If its weathered sandstone and busted windows could speak, Manassas Park's historic Conner House would howl. First with the pain of its dilapidated condition, and then with its pleasure over the recently revived effort to save and restore the city's only historic structure.
"We've been fooling with this thing since 1976, doing a little bit at a time," said City Building Official Fred H. Wharton. "This is just a fresh effort, using what we've learned from history." The structure is near City Hall and Prince William County's New Dominion school.
The City Council decided last week to establish a local historical society that would be responsible for getting community support and local contributions for the project, which may cost more than $200,000.
"We're going on the hope that by 1995 we can at least make some steps towards rebuilding" the Conner House, council member Frances Embrey said.
Despite its shoddy condition, the house, named after one of its last owners, local dairy farmer E.R. Conner, is a commanding structure, with its deep red sandstone walls.
The first section of the house, which probably sheltered the local farm's overseer and his family, was constructed in the early 1800s, according to historical accounts. Stones for its walls, which are 1 1/2 feet thick, most likely came from a nearby quarry. A second section of the house, previously referred to as the "Bloom's House" because of the nearby Blooming Grove, was built in 1855.
During the Civil War, it served as headquarters to Confederate Gen. Joseph E. Johnston from July to November 1861. It also may have been caught in a brief spat during the war, according to Manassas resident Elvere Cox, E.R. Conner's daughter.
"When I was a little kid, there was a big cannonball embedded in the chimney. It was up there for years," Cox said, adding that vandals eventually extracted the artifact.
In the Second Battle of Manassas, the house opened its doors as the "Yellow Hospital" for wounded soldiers. Specks of its yellow coat of paint still can be seen, according to a recent architectural study.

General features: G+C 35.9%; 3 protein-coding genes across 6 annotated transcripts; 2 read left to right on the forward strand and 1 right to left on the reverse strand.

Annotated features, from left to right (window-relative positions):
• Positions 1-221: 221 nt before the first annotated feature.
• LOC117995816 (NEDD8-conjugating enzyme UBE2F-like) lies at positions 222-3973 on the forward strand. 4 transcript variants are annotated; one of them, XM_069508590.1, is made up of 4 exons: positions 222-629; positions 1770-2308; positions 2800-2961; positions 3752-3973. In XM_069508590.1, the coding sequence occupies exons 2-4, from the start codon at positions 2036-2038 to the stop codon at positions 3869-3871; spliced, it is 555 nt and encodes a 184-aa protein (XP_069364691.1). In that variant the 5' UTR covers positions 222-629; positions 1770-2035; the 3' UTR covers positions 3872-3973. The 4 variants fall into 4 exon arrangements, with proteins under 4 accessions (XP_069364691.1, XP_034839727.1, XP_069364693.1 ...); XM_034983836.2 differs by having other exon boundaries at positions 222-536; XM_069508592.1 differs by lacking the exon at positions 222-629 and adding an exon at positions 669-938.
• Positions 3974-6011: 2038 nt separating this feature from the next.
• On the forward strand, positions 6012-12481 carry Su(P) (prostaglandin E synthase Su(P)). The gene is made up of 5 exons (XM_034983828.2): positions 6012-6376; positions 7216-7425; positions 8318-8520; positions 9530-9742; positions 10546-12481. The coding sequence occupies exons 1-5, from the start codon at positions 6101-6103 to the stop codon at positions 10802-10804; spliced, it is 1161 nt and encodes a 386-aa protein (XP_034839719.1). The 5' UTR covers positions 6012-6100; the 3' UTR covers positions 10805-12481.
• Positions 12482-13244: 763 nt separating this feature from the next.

Conner bought the house and surrounding property in the early 1900s. His son, E.R. Conner Jr., who now lives in Catharpin, sold the house and a small portion of land in 1973 to Manassas Park. Prince William County bought most of the remainder of the property.
In 1976, citizens led by the Manassas Park Women's Club persuaded the City Council not to demolish it. The council had viewed the decrepit structure as a safety hazard.
"They felt it was important because it was actually the only historical structure within the city," said Embrey, who is now president of the women's club. "They didn't want to see it torn down, so they went to work."
The club, through various efforts, raised more than $5,000, some of which went to replacing boards over windows with clear plastic. The city also contributed some funds for roof repair and a fence to keep out vandals.
The remainder of the club's money helped pay for an architectural study last year when the council was considering moving the structure, now on state and national registers of historical landmarks, to Signal Hill Park. The study indicated that the move could cost about $500,000 and that it would jeopardize the structure's historical designations.
Plans for the house were put on hold until recently, when the specter of razing it surfaced once again. Some of the structure's plastic windows have been knocked out and the interior is cluttered with crumbling plaster and wooden planks, which appear to have been ripped from the ceiling and floors.
At the council's request, Wharton inspected the house. "I couldn't in good conscience say it was going to fall in tomorrow," said Wharton, who then suggested that Manassas Park turn to the community and local businesses if it could not finance the repair work on its own.
As a result of Wharton's recommendation, the council put him in charge of setting up the historical society, which will be incorporated for tax and fund-raising purposes.
Wharton, who already is mapping a strategy for seeking financial support, says he is eager to get funds to at least stabilize the house's condition.
"We need to try to put a dream in front of everybody's eyes," he said, "and once they start dreaming, they will get involved."